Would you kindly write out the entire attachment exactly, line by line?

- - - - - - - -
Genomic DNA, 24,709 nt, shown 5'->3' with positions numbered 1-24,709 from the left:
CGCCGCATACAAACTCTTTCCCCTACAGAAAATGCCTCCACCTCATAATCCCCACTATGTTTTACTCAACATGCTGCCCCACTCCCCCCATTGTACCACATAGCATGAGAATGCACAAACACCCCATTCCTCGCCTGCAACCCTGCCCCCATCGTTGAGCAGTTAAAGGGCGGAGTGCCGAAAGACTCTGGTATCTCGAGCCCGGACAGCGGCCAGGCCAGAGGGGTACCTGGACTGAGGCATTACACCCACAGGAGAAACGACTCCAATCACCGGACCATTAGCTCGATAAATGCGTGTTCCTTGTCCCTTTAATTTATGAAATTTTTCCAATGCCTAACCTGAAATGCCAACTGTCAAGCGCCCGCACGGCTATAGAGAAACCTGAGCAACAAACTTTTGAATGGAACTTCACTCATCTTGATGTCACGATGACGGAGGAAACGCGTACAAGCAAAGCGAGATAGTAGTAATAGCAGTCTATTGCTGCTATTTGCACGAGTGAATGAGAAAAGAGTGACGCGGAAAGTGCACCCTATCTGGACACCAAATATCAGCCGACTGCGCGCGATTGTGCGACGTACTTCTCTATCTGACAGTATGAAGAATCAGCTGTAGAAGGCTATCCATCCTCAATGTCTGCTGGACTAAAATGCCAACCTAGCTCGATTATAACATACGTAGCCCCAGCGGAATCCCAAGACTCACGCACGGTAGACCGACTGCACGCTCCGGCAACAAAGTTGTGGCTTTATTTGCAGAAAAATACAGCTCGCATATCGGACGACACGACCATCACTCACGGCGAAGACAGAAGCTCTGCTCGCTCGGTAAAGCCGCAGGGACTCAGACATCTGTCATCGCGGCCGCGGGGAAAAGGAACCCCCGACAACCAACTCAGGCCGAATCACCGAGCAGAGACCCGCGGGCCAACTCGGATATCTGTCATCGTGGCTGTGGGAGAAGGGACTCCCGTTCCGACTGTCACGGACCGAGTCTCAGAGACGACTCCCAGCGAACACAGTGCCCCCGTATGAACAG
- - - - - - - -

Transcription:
Genomic DNA, 24,709 nt, shown 5'->3' with positions numbered 1-24,709 from the left:
CGCCGCATACAAACTCTTTCCCCTACAGAAAATGCCTCCACCTCATAATCCCCACTATGTTTTACTCAACATGCTGCCCCACTCCCCCCATTGTACCACATAGCATGAGAATGCACAAACACCCCATTCCTCGCCTGCAACCCTGCCCCCATCGTTGAGCAGTTAAAGGGCGGAGTGCCGAAAGACTCTGGTATCTCGAGCCCGGACAGCGGCCAGGCCAGAGGGGTACCTGGACTGAGGCATTACACCCACAGGAGAAACGACTCCAATCACCGGACCATTAGCTCGATAAATGCGTGTTCCTTGTCCCTTTAATTTATGAAATTTTTCCAATGCCTAACCTGAAATGCCAACTGTCAAGCGCCCGCACGGCTATAGAGAAACCTGAGCAACAAACTTTTGAATGGAACTTCACTCATCTTGATGTCACGATGACGGAGGAAACGCGTACAAGCAAAGCGAGATAGTAGTAATAGCAGTCTATTGCTGCTATTTGCACGAGTGAATGAGAAAAGAGTGACGCGGAAAGTGCACCCTATCTGGACACCAAATATCAGCCGACTGCGCGCGATTGTGCGACGTACTTCTCTATCTGACAGTATGAAGAATCAGCTGTAGAAGGCTATCCATCCTCAATGTCTGCTGGACTAAAATGCCAACCTAGCTCGATTATAACATACGTAGCCCCAGCGGAATCCCAAGACTCACGCACGGTAGACCGACTGCACGCTCCGGCAACAAAGTTGTGGCTTTATTTGCAGAAAAATACAGCTCGCATATCGGACGACACGACCATCACTCACGGCGAAGACAGAAGCTCTGCTCGCTCGGTAAAGCCGCAGGGACTCAGACATCTGTCATCGCGGCCGCGGGGAAAAGGAACCCCCGACAACCAACTCAGGCCGAATCACCGAGCAGAGACCCGCGGGCCAACTCGGATATCTGTCATCGTGGCTGTGGGAGAAGGGACTCCCGTTCCGACTGTCACGGACCGAGTCTCAGAGACGACTCCCAGCGAACACAGTGCCCCCGTATGAACAG